Water Conservation Conch Style
Collecting rainwater is old hat for Key Westers.
Before World War II, when the U.S. Navy strung the first pipe down the highway, Key Westers had but one source for their water: rain. Even the aboriginal inhabitants, the Caloosa Indians, looked to the sky for replenishment of the island's natural wells.
Dependent as they were on an unpredictable and sometimes stinting water god, the native Conchs learned early on how to catch and
conserve rainwater. Not long after the island's first permanent settlers arrived in the 1820s were they building cisterns of every size and description, no doubt because their wells were being sucked into brackishness by the increased demand. Our old house on Fleming Street had one--we found it buried in the backyard while digging for the new pool. Old habits seem to die hard: Despite the unlimited availability of water piped in from the mainland, today's residents of the Keys use less water per capita than the rest of Florida.
In our research for a recent television segment about the use of cisterns on the island, we were steered towards Merili McCoy, who grew up in Key West and is now one of the city's commissioners. Raised in the lighthouse keeper's quarters on Whitehead Street (her father was the head Coast Guardsman for the island), she learned early on the ways of water conservation, as she and her three brothers had to share one tub of water per bath--direct from the cistern on the grounds. "I was the only girl and the oldest, so I got in first," she recalls.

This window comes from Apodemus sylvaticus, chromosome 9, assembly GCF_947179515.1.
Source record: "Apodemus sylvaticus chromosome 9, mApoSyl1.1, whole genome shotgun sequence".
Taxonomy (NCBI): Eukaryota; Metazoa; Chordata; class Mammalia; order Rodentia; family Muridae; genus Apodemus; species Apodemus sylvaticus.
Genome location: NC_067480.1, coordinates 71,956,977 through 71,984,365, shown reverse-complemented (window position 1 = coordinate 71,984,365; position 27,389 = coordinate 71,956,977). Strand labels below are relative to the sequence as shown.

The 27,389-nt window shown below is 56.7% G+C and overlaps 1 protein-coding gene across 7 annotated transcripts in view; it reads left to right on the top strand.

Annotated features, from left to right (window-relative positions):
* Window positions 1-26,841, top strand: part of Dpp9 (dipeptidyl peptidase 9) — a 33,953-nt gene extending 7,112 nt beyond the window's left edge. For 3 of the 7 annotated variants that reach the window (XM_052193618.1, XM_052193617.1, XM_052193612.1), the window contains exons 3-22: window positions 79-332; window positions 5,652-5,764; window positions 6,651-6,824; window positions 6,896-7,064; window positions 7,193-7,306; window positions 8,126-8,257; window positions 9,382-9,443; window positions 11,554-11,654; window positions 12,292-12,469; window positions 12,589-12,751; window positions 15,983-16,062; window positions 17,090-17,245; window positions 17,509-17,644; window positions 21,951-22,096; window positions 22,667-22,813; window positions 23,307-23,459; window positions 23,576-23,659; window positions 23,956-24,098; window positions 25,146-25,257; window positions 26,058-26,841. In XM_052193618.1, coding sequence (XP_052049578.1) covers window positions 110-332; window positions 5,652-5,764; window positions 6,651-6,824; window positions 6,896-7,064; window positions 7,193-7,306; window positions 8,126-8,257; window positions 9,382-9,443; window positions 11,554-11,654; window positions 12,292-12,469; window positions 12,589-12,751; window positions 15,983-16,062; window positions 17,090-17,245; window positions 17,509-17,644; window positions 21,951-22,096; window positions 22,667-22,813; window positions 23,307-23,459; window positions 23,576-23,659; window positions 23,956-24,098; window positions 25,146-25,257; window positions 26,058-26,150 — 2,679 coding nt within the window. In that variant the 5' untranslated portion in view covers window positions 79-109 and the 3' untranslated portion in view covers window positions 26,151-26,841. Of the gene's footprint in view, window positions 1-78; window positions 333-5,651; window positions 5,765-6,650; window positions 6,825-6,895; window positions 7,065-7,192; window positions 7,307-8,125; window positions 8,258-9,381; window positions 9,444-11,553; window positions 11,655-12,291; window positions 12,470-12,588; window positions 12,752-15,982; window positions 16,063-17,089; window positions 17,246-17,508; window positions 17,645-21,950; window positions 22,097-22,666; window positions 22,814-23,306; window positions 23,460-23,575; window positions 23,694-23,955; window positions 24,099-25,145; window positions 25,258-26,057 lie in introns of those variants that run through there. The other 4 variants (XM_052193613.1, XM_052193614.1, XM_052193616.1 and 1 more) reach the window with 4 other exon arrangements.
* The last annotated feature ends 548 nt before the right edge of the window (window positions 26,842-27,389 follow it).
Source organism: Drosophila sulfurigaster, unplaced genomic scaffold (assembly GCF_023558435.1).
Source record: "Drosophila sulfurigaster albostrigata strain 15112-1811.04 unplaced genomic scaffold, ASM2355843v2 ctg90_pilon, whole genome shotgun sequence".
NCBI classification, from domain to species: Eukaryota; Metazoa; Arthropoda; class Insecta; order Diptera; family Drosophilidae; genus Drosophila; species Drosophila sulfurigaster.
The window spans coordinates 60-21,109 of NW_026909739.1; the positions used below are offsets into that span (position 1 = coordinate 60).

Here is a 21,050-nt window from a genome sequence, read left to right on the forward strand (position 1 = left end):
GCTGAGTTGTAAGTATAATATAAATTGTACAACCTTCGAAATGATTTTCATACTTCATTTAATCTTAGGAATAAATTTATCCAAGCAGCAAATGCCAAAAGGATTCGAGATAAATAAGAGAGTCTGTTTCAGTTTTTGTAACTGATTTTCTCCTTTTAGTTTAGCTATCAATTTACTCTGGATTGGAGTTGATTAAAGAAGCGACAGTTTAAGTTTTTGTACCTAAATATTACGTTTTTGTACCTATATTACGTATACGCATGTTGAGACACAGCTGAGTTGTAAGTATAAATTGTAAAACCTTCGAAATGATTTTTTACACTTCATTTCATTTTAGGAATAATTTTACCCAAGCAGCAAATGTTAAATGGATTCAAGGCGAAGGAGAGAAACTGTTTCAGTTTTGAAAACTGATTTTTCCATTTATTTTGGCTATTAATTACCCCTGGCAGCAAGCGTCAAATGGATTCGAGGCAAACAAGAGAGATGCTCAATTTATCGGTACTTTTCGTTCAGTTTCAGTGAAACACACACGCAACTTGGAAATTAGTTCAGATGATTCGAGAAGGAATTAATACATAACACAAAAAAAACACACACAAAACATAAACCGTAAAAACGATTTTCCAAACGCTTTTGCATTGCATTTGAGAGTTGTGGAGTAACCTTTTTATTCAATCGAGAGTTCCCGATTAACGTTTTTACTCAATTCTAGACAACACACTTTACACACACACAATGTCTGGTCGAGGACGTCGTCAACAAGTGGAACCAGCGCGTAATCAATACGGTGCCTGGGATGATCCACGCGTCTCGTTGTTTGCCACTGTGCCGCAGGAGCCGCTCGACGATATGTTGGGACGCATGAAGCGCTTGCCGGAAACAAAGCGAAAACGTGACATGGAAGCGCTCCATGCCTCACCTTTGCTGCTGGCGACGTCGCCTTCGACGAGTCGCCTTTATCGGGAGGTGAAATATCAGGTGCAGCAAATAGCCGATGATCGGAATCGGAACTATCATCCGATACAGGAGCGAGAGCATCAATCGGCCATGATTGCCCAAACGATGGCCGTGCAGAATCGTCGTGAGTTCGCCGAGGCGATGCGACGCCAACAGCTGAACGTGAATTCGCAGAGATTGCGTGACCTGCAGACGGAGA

Merili is a woman with a mission: She seeks government grants to resurrect the cistern as a means to solve a couple of problems at once.
For one, collected rainwater is ideal for irrigation--why pour potable
water, at $5.20 per thousand gallons, out on the monkey palm?
Some estimates claim irrigation accounts for nearly 40% of water use
in Key West, so easing that load would leave a large proportion of the
14 million gallons of piped-in water the island uses each day back in the Everglades aquifer where it belongs.
Another benefit: Cisterns catch water that would otherwise become
storm-water run-off--rain that falls, washes the island's building, streets and parking lots, and then needs a place to go. Currently, most of that greasy, dirty water ends up in the ocean, where it is implicated in killing off the living reef that surrounds the Keys.
Although many were destroyed as anachronistic and breeders of
mosquitoes after the Navy's pipe came in, there are still 353 cisterns
of record on the island. Old Henry Flagler, builder of the railway that
linked Key West to the mainland, put a million-gallon one beneath
his Casa Marina Hotel back in 1922, and it's still being used to water
the grounds. Good enough for Conchs and capitalists, the cistern
seems to be an old idea that's coming back.